Vivant

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Vivant
43, rue des Petites Ecuries, in the 10th Arrondissement.
01 42 46 43 55. Mon–Fri, lunch and dinner.

After leaving Racines nearly two years ago, Pierre Jancou is back with a beautiful new address. One of the most talked-about Paris bistros this season, Vivant is housed in a former bird shop, decorated with exquisite tile work, painted with peacocks perched among leafy garlands in a million shades of green and yellow.

Jancou has a knack for locations, for unearthing buried gems, brushing off the layers of dirt and letting them shine. One could say he does the same thing with food and wine. He finds the best products, from passionate farmers, vignerons and artisans who share his commitment to nature and quality (inseparable in his mind, I think), and serves them up with a near-militant passion and ardent simplicity.

Many of the products are French, but there’s plenty of Italian terroir covered at Vivant, too. The menu changes regularly. We started with ruffles of Parma ham (sliced on a gleaming Berkel, of course), great with the last sips of the aromatic white from Pantelleria that was poured as an apéro. A slab of superb Dupérier foie gras followed, served over a salad of shaved artichokes and delicate greens.

The wines are quirky, sometimes wild, and unmistakably natural. An effervescent white from Emilia-Romagna pleased, but a rosé had too much residual sugar for me. We switched to a light red.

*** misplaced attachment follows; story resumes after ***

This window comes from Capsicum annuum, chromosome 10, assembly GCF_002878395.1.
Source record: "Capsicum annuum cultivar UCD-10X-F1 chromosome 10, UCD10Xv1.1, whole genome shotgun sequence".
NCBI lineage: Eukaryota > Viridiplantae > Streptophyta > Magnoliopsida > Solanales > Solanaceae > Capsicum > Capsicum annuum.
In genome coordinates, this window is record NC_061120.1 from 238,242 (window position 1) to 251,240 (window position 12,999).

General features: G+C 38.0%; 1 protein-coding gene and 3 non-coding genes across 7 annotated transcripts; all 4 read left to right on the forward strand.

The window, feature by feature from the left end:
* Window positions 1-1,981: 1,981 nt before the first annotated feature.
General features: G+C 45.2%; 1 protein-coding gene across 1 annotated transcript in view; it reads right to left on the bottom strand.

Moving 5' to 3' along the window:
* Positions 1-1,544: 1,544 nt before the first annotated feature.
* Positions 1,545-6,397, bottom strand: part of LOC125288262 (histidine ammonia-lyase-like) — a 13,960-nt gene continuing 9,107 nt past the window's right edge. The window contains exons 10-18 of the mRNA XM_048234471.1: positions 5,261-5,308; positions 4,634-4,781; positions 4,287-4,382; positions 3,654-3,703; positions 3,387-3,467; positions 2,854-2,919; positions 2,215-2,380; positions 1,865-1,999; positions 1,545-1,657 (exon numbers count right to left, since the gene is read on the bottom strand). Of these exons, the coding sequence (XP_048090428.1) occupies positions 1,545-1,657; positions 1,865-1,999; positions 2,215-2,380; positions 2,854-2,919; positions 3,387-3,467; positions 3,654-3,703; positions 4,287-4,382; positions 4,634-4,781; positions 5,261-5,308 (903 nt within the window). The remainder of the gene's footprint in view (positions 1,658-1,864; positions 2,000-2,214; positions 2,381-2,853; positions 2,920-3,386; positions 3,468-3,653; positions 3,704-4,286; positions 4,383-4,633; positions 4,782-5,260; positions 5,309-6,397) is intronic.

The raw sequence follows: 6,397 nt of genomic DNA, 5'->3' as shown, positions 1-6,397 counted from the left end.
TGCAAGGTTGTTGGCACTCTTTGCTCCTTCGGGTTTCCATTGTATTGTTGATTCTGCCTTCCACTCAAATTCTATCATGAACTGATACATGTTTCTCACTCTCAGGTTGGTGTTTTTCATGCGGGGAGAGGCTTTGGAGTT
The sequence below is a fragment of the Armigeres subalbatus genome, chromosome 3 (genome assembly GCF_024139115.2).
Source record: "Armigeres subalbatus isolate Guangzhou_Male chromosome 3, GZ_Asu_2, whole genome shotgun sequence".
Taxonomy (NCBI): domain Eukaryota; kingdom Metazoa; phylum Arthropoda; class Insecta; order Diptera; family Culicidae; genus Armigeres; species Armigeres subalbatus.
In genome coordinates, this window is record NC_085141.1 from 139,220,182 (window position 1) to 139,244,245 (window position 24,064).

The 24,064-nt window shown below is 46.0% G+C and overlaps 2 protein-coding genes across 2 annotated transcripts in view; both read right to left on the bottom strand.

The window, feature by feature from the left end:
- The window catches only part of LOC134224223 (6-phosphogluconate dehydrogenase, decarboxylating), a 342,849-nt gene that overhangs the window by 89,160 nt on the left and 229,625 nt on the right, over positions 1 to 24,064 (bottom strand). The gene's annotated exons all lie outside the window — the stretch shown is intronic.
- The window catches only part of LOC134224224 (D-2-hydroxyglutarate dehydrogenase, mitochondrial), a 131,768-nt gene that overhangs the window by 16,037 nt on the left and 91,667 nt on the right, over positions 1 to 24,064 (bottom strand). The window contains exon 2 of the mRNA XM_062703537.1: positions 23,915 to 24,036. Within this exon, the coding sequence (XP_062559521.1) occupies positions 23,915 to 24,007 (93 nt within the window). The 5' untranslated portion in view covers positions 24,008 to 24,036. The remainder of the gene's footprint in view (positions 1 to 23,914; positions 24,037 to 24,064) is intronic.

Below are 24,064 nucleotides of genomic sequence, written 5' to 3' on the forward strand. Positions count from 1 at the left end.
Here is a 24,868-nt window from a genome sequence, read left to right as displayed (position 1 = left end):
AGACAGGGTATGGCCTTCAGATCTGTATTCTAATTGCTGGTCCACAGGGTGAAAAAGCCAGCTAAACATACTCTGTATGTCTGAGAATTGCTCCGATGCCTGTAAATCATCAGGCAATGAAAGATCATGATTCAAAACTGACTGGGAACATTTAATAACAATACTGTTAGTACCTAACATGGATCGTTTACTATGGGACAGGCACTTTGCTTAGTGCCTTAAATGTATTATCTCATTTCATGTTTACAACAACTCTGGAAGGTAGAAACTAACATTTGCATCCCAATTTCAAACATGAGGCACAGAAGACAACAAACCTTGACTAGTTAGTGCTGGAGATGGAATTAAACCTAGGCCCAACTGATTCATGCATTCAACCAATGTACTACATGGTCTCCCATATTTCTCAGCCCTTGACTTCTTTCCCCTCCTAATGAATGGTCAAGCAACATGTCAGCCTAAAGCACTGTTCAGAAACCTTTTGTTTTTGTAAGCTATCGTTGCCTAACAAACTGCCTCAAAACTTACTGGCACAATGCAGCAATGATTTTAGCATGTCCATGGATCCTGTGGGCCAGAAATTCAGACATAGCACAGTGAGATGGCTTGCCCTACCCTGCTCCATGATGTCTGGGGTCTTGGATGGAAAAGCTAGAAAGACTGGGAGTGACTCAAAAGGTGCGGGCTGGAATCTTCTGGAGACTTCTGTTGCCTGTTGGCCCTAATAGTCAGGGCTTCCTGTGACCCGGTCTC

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Poularde racines.

An asparagus risotto was topped with black truffle, the green tips and the rice appropriately al dente. Line-caught marlin was served on an ample bed of bright green spinach. I had the signature poularde racines, a deboned chicken, well seasoned, skin cooked to pure gold on a griddle and accompanied by sweet and earthy root vegetables. Simple, yes, but delicious, each thing tasting intensely like itself.

The chocolate ganache was tempting but we skipped dessert in favor of a plate of pecorino and Taleggio, the latter a rare find in Paris. You can also count on a perfectly pulled espresso.

Now the caveats: it’s true that a meal at Vivant is more expensive than at other Paris bistros, but premium ingredients demand premium prices. If you don’t care that your asparagus was organically grown by Annie Bertin, or can’t imagine spending 25 euros on a chicken no matter how well it was raised, then Vivant is probably not for you.

In general, signing up for a meal at Vivant requires giving yourself over to Jancou’s vision, doing things his way for a couple of hours. If you’re not willing to do that, don’t book a table here.

In a nutshell: Pierre Jancou’s trademark passion for all things natural and organic, and the people who produce them, is once again on full display at this gorgeous bistro.

Price check: First courses, 10–24 euros; mains, 24–26 euros; desserts and cheese, 8–12 euros.

If Vivant sounds good, you might also like Saturne, run by former Jancou collaborators. Read the review.

Saturne
7, rue Notre Dame des Victoires, in the 2nd.
01 42 60 31 90. Mon–Fri, lunch and dinner.

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